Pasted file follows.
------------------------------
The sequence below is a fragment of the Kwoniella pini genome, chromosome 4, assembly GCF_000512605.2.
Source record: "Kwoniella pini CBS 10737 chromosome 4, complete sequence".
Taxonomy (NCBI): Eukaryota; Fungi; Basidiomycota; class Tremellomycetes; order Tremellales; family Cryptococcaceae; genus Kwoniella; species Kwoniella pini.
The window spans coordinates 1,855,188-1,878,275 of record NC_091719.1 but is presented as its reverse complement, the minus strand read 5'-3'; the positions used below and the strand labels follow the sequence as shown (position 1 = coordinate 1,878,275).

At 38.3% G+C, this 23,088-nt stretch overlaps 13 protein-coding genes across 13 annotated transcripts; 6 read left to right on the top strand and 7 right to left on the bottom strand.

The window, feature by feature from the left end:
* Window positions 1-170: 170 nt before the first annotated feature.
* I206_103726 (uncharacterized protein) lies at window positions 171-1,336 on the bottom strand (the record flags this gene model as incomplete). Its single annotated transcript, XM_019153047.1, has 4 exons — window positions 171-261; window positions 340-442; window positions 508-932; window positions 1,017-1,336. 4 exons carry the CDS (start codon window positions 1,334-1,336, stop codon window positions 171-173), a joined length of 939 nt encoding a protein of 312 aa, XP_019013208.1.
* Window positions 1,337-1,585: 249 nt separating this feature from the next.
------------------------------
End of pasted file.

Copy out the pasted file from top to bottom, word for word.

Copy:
The sequence below is a fragment of the Kwoniella pini genome, chromosome 4, assembly GCF_000512605.2.
Source record: "Kwoniella pini CBS 10737 chromosome 4, complete sequence".
Taxonomy (NCBI): Eukaryota; Fungi; Basidiomycota; class Tremellomycetes; order Tremellales; family Cryptococcaceae; genus Kwoniella; species Kwoniella pini.
The window spans coordinates 1,855,188-1,878,275 of record NC_091719.1 but is presented as its reverse complement, the minus strand read 5'-3'; the positions used below and the strand labels follow the sequence as shown (position 1 = coordinate 1,878,275).

At 38.3% G+C, this 23,088-nt stretch overlaps 13 protein-coding genes across 13 annotated transcripts; 6 read left to right on the top strand and 7 right to left on the bottom strand.

The window, feature by feature from the left end:
* Window positions 1-170: 170 nt before the first annotated feature.
* I206_103726 (uncharacterized protein) lies at window positions 171-1,336 on the bottom strand (the record flags this gene model as incomplete). Its single annotated transcript, XM_019153047.1, has 4 exons — window positions 171-261; window positions 340-442; window positions 508-932; window positions 1,017-1,336. 4 exons carry the CDS (start codon window positions 1,334-1,336, stop codon window positions 171-173), a joined length of 939 nt encoding a protein of 312 aa, XP_019013208.1.
* Window positions 1,337-1,585: 249 nt separating this feature from the next.